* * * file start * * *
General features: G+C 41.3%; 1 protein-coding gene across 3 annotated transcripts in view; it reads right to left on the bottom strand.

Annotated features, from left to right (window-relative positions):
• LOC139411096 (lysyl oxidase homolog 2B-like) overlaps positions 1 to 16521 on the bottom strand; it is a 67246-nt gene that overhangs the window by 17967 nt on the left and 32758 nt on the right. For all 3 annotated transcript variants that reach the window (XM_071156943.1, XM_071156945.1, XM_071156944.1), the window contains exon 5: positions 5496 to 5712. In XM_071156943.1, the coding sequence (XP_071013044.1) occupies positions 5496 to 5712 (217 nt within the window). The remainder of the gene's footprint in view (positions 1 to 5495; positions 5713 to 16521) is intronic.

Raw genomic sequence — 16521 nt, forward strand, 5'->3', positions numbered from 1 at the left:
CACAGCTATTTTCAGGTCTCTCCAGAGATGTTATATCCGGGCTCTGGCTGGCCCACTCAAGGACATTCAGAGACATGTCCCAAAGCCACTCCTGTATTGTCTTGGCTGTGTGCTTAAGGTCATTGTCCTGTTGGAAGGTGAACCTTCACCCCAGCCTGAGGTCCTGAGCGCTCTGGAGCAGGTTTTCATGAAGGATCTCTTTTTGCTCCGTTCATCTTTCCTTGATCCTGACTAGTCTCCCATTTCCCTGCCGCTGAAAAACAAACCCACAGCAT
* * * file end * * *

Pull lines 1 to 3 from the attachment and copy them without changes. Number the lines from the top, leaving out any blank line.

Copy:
General features: G+C 41.3%; 1 protein-coding gene across 3 annotated transcripts in view; it reads right to left on the bottom strand.

Annotated features, from left to right (window-relative positions):
• LOC139411096 (lysyl oxidase homolog 2B-like) overlaps positions 1 to 16521 on the bottom strand; it is a 67246-nt gene that overhangs the window by 17967 nt on the left and 32758 nt on the right. For all 3 annotated transcript variants that reach the window (XM_071156943.1, XM_071156945.1, XM_071156944.1), the window contains exon 5: positions 5496 to 5712. In XM_071156943.1, the coding sequence (XP_071013044.1) occupies positions 5496 to 5712 (217 nt within the window). The remainder of the gene's footprint in view (positions 1 to 5495; positions 5713 to 16521) is intronic.